rexdale toronto

The history of the Rexdale neighbourhood in Toronto

Rexdale is a neighborhood located north-west of downtown Toronto. Sitting right on the edge of Etobicoke, it includes the area between Highway 427, Highway 401, Steeles Avenue and the Humber River.

Within Rexdale, you can find several smaller neighbourhoods including Humberwood, Clairville and Smithfield.

The area known as "Old Rexdale" refers to the smaller area west of the Humber River, east of Islington Avenue and in between Thistletown and the 401.

rexdale toronto

A group of people gathered over the Humber River in 1954. Photo by Toronto Public Library.

Great soil for farming

Development of Old Rexdale began in the mid-1900s, but there were some key events in the neighbourhood prior to that.

According to the Etobicoke Historical Society, the first land grants were made in 1799. Since Rexdale was so far from the main city and had very few roads, it wasn't a very sought after area.

What it did have, however, was great soil for agriculture. Because of this, almost all of the land was used for cultivation. It stayed this way until post-WWII when people began looking for housing and jobs.


The mid 1900s was truly when Rexdale began to form and it was all thanks to a man named Rex Wesley Heslop

Born in Etobicoke, Heslop became a successful businessman, both in Canada and the United States. He built hundreds of homes in Alderwood, but soon land in that neighbourhood ran out. This led Heslop to look north to Rexdale.

He purchased the farmland and began building roads, sewers, water mains and houses. According to the Etobicoke Historical Society, during this time Heslop made an important deal with the Etobicoke city council.

A need for housing

In exchange for building houses for the neighbourhood, he was allowed to establish new industry in the area at a ratio of 35 per cent industrial assessment to 65 per cent residential.

rexdale toronto

The building that served as Rex Heslop's home, office and post office in the 1900s. Photo by Toronto Public Library.

In 1951, he bought a 100-acre farm which would become his house, office and unofficial post office. The land was located east of Islington Avenue, just north of the 401, and was soon turned into a lot for more houses.

In 1952, Heslop signed an agreement to sell the first homes in Rexdale to a group of 40 employees from the AV Roe Aircraft Company in Malton. These homes were small bungalows and one and a half story buildings.

Schools and stores

With more people moving into the neighbourhood there became an evident need for schools and shopping centres. 

rexdale toronto

Elmlea Public School in 1955. Photo by Toronto Public Library.

In 1953, the first school in Rexdale named Elmlea Public School, was opened on Hadrian Drive. Two years later, Rexdale Public School opened just west of Islington Avenue on Barrhead Crescent.

In 1956, Rexdale Plaza was built by Heslop and his team. This was one of the few plazas in Toronto at the time, and was home to a Dominion (now known as Metro) and various retail stores.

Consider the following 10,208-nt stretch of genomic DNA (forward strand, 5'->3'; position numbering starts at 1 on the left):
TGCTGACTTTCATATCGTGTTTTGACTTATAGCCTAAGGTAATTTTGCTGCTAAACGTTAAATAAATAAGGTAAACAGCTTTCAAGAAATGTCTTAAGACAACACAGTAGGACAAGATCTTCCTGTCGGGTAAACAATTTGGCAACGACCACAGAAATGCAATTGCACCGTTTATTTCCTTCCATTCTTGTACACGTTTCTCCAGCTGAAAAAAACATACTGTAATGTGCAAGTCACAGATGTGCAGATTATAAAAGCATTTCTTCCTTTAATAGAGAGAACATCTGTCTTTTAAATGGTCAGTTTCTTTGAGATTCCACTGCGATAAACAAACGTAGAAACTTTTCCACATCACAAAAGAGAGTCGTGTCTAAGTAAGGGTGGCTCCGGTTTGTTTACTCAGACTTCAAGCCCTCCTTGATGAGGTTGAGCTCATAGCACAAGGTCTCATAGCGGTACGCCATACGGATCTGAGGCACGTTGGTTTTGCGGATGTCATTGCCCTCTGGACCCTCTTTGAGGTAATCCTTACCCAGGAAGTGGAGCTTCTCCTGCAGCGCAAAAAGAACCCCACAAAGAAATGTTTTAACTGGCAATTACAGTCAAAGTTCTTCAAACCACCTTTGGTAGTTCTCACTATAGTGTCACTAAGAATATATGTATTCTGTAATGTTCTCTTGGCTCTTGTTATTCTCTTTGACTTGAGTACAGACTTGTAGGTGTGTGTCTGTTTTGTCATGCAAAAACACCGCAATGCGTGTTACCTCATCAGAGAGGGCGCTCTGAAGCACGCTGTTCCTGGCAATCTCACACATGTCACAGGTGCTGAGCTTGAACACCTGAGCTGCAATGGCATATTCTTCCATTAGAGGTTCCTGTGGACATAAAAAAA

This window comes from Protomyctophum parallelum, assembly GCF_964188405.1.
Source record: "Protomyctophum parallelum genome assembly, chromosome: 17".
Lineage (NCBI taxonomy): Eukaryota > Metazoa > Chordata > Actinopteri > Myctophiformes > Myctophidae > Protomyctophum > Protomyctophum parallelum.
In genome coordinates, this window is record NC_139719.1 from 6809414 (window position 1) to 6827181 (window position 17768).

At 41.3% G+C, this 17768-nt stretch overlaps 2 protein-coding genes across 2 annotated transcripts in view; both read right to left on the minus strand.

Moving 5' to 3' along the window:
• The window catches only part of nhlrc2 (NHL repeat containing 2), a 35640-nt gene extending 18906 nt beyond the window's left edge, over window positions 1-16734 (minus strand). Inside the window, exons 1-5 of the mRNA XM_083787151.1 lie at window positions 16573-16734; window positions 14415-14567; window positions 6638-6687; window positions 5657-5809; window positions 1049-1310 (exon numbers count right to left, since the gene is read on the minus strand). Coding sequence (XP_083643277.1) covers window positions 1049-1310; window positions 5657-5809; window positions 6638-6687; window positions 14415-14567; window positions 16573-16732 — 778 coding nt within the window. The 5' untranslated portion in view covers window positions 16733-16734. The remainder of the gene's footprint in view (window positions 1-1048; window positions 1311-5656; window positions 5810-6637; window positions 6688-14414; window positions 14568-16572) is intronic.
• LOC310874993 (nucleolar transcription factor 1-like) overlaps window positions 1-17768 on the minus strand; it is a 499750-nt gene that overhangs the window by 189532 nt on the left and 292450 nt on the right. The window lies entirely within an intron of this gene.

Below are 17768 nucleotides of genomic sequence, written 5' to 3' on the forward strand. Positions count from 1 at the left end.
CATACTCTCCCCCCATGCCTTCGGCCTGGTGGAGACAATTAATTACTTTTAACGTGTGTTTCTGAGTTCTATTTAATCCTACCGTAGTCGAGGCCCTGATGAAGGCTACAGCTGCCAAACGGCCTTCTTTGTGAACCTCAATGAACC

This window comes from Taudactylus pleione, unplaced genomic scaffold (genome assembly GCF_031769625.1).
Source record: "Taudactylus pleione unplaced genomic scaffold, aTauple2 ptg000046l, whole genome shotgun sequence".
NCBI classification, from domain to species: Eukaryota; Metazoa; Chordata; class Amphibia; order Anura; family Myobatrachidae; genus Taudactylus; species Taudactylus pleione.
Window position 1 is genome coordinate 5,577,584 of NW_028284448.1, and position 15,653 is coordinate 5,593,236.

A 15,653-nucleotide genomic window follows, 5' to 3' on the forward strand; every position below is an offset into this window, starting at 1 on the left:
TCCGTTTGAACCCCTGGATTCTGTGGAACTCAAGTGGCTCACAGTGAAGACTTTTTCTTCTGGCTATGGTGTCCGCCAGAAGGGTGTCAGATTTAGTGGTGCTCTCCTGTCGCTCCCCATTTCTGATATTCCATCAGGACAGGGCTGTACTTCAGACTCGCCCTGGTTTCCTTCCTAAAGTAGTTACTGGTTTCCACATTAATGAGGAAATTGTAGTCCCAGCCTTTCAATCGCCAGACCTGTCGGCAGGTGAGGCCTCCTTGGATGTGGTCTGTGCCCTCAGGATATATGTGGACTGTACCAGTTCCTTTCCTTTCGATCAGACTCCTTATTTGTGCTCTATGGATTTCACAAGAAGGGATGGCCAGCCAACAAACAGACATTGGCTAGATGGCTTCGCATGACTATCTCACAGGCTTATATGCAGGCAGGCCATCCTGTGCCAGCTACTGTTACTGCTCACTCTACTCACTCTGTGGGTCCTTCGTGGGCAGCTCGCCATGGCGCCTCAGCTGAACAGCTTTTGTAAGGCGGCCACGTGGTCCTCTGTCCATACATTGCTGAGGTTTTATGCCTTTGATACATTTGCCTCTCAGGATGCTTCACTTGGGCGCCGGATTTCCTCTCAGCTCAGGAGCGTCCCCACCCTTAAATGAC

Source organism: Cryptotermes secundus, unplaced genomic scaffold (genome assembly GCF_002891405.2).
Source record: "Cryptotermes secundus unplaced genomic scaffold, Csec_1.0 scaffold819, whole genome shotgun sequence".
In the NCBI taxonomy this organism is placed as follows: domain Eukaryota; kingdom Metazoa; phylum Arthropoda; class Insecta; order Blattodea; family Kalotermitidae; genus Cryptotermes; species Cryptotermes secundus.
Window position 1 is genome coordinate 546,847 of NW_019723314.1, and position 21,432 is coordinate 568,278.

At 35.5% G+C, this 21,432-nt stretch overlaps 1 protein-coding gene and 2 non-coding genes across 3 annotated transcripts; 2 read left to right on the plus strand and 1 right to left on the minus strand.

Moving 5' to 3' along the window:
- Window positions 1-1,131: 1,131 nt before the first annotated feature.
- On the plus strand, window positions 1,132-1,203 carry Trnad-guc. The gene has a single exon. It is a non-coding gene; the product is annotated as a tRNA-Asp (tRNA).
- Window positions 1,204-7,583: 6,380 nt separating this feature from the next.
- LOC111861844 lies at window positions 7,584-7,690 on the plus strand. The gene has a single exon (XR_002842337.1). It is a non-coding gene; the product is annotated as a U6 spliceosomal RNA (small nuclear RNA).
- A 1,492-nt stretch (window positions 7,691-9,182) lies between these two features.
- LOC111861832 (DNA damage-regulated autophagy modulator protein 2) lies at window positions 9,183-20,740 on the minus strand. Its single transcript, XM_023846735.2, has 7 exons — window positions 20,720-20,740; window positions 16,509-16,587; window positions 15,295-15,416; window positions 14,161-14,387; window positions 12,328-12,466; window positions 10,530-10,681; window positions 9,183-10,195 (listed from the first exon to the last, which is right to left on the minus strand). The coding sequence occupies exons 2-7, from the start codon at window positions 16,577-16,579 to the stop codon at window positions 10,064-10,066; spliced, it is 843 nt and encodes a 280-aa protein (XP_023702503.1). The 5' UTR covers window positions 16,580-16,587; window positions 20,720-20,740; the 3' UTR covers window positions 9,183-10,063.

rexdale toronto

Photo of Dominion in Rexdale Plaza in the 1950s. Photo by Toronto City Archives.

The plaza stood in the neighbourhood for almost half a century before it was demolished and replaced with a shopping centre in the early 2000s.

New Rexdale

After all of his success with Old Rexdale, Heslop began developing the area west of Islington Avenue, which would become New Rexdale.

"Eventually Heslop developed over 2000 homes and 70 businesses on 1200 acres of land, and he was a millionaire," according to the Etobicoke Historical Society.

rexdale toronto

Rexdale Boulevard in 1955. Photo by Toronto Public Library.

In the mid-1900s, Pine Point Park became the first park in Rexdale. While the land was purchased and developed decades earlier, it wasn't until the Township of Etobicoke purchased it, that it became the park it is known for. Today, it boasts an arena, tennis courts and a great tobogganing hill.

An unfortunate reputation

In the late 90s and early 2000, this blend of a residential and industrial neighbourhood gained a rather negative reputation.

While the neighbourhood was generally quiet, filled with families and schools, media coverage of some high profile crimes drew attention to it, and not in a positive way.

rexdale toronto

Photo of people gathered on a road by the Humber River in Rexdale in 1954. Photo by Toronto Public Library.

In Amy Siciliano's Policing Poverty, she quotes the Globe and Mail saying, Rexdale "is a classic example of a new Suburban phenomenon –an over-night housing development with a runaway population growth and no priorities given to the provision of services and facilities that bear directly on the quality of human life."

For years it was an area of the city that lacked funding and adequate services for its residents.

According to this CBC article, waves of violence are not unusual to the area. "The city's northwest has a history with gang activity, turf wars and retaliation, guns and drugs."

While Rexdale has had more than its fair share of crime over the years, it's also a neighbourhood that is constantly growing and evolving. Community centres, services and programs are all working to create a better Rexdale for its residents.

Lead photo by

City of Toronto Archives

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